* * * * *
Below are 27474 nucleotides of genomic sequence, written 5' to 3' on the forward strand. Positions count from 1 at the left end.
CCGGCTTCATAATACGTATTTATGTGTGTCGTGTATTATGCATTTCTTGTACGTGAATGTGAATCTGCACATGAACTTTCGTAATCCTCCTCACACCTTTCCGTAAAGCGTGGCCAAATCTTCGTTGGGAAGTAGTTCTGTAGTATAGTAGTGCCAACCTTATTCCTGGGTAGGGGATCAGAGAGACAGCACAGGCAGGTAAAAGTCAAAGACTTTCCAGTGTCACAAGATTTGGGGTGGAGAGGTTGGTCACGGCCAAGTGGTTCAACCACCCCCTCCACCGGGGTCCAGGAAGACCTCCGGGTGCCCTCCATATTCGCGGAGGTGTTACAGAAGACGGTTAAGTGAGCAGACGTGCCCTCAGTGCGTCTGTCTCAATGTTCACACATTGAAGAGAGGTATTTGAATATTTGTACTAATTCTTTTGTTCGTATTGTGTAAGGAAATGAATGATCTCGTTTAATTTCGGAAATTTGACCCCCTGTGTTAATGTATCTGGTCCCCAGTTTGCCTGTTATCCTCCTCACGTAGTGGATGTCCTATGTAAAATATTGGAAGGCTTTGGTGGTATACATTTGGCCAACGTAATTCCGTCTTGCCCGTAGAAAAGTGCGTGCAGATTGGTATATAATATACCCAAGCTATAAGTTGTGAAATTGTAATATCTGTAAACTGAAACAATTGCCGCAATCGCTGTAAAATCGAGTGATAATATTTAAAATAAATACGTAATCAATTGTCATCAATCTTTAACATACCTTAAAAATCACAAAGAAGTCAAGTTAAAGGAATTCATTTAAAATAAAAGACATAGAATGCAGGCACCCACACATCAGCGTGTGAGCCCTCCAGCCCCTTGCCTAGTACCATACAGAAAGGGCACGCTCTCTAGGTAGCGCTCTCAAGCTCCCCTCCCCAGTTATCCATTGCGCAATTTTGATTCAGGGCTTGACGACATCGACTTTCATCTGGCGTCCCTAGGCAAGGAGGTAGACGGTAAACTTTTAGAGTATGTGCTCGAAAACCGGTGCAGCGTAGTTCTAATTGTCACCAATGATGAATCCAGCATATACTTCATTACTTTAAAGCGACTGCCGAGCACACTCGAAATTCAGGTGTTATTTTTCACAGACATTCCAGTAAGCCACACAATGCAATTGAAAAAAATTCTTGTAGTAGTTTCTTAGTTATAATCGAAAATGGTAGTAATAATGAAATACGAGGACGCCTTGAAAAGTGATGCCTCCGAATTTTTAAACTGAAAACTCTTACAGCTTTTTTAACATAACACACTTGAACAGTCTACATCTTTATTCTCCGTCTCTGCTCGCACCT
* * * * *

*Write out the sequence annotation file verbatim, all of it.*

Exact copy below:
Below are 27474 nucleotides of genomic sequence, written 5' to 3' on the forward strand. Positions count from 1 at the left end.
CCGGCTTCATAATACGTATTTATGTGTGTCGTGTATTATGCATTTCTTGTACGTGAATGTGAATCTGCACATGAACTTTCGTAATCCTCCTCACACCTTTCCGTAAAGCGTGGCCAAATCTTCGTTGGGAAGTAGTTCTGTAGTATAGTAGTGCCAACCTTATTCCTGGGTAGGGGATCAGAGAGACAGCACAGGCAGGTAAAAGTCAAAGACTTTCCAGTGTCACAAGATTTGGGGTGGAGAGGTTGGTCACGGCCAAGTGGTTCAACCACCCCCTCCACCGGGGTCCAGGAAGACCTCCGGGTGCCCTCCATATTCGCGGAGGTGTTACAGAAGACGGTTAAGTGAGCAGACGTGCCCTCAGTGCGTCTGTCTCAATGTTCACACATTGAAGAGAGGTATTTGAATATTTGTACTAATTCTTTTGTTCGTATTGTGTAAGGAAATGAATGATCTCGTTTAATTTCGGAAATTTGACCCCCTGTGTTAATGTATCTGGTCCCCAGTTTGCCTGTTATCCTCCTCACGTAGTGGATGTCCTATGTAAAATATTGGAAGGCTTTGGTGGTATACATTTGGCCAACGTAATTCCGTCTTGCCCGTAGAAAAGTGCGTGCAGATTGGTATATAATATACCCAAGCTATAAGTTGTGAAATTGTAATATCTGTAAACTGAAACAATTGCCGCAATCGCTGTAAAATCGAGTGATAATATTTAAAATAAATACGTAATCAATTGTCATCAATCTTTAACATACCTTAAAAATCACAAAGAAGTCAAGTTAAAGGAATTCATTTAAAATAAAAGACATAGAATGCAGGCACCCACACATCAGCGTGTGAGCCCTCCAGCCCCTTGCCTAGTACCATACAGAAAGGGCACGCTCTCTAGGTAGCGCTCTCAAGCTCCCCTCCCCAGTTATCCATTGCGCAATTTTGATTCAGGGCTTGACGACATCGACTTTCATCTGGCGTCCCTAGGCAAGGAGGTAGACGGTAAACTTTTAGAGTATGTGCTCGAAAACCGGTGCAGCGTAGTTCTAATTGTCACCAATGATGAATCCAGCATATACTTCATTACTTTAAAGCGACTGCCGAGCACACTCGAAATTCAGGTGTTATTTTTCACAGACATTCCAGTAAGCCACACAATGCAATTGAAAAAAATTCTTGTAGTAGTTTCTTAGTTATAATCGAAAATGGTAGTAATAATGAAATACGAGGACGCCTTGAAAAGTGATGCCTCCGAATTTTTAAACTGAAAACTCTTACAGCTTTTTTAACATAACACACTTGAACAGTCTACATCTTTATTCTCCGTCTCTGCTCGCACCT